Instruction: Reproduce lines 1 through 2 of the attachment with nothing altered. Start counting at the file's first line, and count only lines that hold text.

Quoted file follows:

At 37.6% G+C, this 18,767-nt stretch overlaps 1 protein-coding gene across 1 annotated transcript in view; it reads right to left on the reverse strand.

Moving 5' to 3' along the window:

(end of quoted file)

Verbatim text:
At 37.6% G+C, this 18,767-nt stretch overlaps 1 protein-coding gene across 1 annotated transcript in view; it reads right to left on the reverse strand.

Moving 5' to 3' along the window: